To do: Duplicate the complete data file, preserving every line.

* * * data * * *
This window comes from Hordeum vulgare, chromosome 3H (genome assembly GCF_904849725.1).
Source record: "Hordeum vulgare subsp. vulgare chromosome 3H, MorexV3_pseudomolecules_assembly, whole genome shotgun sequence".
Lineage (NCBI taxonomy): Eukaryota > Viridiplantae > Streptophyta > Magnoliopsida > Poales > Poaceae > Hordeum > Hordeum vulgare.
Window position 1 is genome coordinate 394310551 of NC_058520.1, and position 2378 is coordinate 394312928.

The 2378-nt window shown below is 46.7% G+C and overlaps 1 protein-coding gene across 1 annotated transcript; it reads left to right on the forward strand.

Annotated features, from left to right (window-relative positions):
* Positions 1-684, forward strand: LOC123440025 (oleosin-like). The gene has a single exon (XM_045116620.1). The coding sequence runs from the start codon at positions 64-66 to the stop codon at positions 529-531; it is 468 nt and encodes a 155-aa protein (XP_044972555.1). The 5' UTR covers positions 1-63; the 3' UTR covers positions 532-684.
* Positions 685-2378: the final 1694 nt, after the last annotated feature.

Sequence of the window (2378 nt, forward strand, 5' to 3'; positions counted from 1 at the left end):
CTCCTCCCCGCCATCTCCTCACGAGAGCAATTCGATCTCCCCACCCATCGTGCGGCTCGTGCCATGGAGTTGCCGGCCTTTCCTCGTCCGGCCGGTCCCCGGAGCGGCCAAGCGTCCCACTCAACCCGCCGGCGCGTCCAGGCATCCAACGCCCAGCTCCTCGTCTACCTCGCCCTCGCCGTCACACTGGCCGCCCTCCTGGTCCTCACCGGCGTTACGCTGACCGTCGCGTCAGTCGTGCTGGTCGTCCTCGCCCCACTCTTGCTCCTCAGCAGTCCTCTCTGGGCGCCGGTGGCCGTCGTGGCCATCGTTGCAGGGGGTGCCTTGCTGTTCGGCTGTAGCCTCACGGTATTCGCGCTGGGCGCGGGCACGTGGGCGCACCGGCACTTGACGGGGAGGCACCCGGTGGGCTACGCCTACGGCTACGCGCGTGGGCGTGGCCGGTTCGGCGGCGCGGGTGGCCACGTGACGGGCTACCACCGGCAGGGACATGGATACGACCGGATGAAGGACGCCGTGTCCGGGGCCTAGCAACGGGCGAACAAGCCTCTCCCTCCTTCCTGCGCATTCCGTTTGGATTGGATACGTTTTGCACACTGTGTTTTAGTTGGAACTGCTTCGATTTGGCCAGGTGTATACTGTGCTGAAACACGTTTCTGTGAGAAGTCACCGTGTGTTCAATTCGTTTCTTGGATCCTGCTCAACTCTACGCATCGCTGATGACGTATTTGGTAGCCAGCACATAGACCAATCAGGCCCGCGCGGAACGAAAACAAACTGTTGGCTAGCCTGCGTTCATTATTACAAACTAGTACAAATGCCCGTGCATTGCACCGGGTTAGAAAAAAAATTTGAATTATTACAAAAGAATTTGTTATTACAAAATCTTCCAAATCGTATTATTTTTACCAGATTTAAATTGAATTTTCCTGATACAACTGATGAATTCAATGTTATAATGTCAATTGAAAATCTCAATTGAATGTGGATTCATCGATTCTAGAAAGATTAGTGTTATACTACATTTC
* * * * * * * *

This window comes from Hordeum vulgare, chromosome 3H (genome assembly GCF_904849725.1).
Source record: "Hordeum vulgare subsp. vulgare chromosome 3H, MorexV3_pseudomolecules_assembly, whole genome shotgun sequence".
Lineage (NCBI taxonomy): Eukaryota > Viridiplantae > Streptophyta > Magnoliopsida > Poales > Poaceae > Hordeum > Hordeum vulgare.
Window position 1 is genome coordinate 394310551 of NC_058520.1, and position 2378 is coordinate 394312928.

The 2378-nt window shown below is 46.7% G+C and overlaps 1 protein-coding gene across 1 annotated transcript; it reads left to right on the forward strand.

Annotated features, from left to right (window-relative positions):
* Positions 1-684, forward strand: LOC123440025 (oleosin-like). The gene has a single exon (XM_045116620.1). The coding sequence runs from the start codon at positions 64-66 to the stop codon at positions 529-531; it is 468 nt and encodes a 155-aa protein (XP_044972555.1). The 5' UTR covers positions 1-63; the 3' UTR covers positions 532-684.
* Positions 685-2378: the final 1694 nt, after the last annotated feature.

Sequence of the window (2378 nt, forward strand, 5' to 3'; positions counted from 1 at the left end):
CTCCTCCCCGCCATCTCCTCACGAGAGCAATTCGATCTCCCCACCCATCGTGCGGCTCGTGCCATGGAGTTGCCGGCCTTTCCTCGTCCGGCCGGTCCCCGGAGCGGCCAAGCGTCCCACTCAACCCGCCGGCGCGTCCAGGCATCCAACGCCCAGCTCCTCGTCTACCTCGCCCTCGCCGTCACACTGGCCGCCCTCCTGGTCCTCACCGGCGTTACGCTGACCGTCGCGTCAGTCGTGCTGGTCGTCCTCGCCCCACTCTTGCTCCTCAGCAGTCCTCTCTGGGCGCCGGTGGCCGTCGTGGCCATCGTTGCAGGGGGTGCCTTGCTGTTCGGCTGTAGCCTCACGGTATTCGCGCTGGGCGCGGGCACGTGGGCGCACCGGCACTTGACGGGGAGGCACCCGGTGGGCTACGCCTACGGCTACGCGCGTGGGCGTGGCCGGTTCGGCGGCGCGGGTGGCCACGTGACGGGCTACCACCGGCAGGGACATGGATACGACCGGATGAAGGACGCCGTGTCCGGGGCCTAGCAACGGGCGAACAAGCCTCTCCCTCCTTCCTGCGCATTCCGTTTGGATTGGATACGTTTTGCACACTGTGTTTTAGTTGGAACTGCTTCGATTTGGCCAGGTGTATACTGTGCTGAAACACGTTTCTGTGAGAAGTCACCGTGTGTTCAATTCGTTTCTTGGATCCTGCTCAACTCTACGCATCGCTGATGACGTATTTGGTAGCCAGCACATAGACCAATCAGGCCCGCGCGGAACGAAAACAAACTGTTGGCTAGCCTGCGTTCATTATTACAAACTAGTACAAATGCCCGTGCATTGCACCGGGTTAGAAAAAAAATTTGAATTATTACAAAAGAATTTGTTATTACAAAATCTTCCAAATCGTATTATTTTTACCAGATTTAAATTGAATTTTCCTGATACAACTGATGAATTCAATGTTATAATGTCAATTGAAAATCTCAATTGAATGTGGATTCATCGATTCTAGAAAGATTAGTGTTATACTACATTTC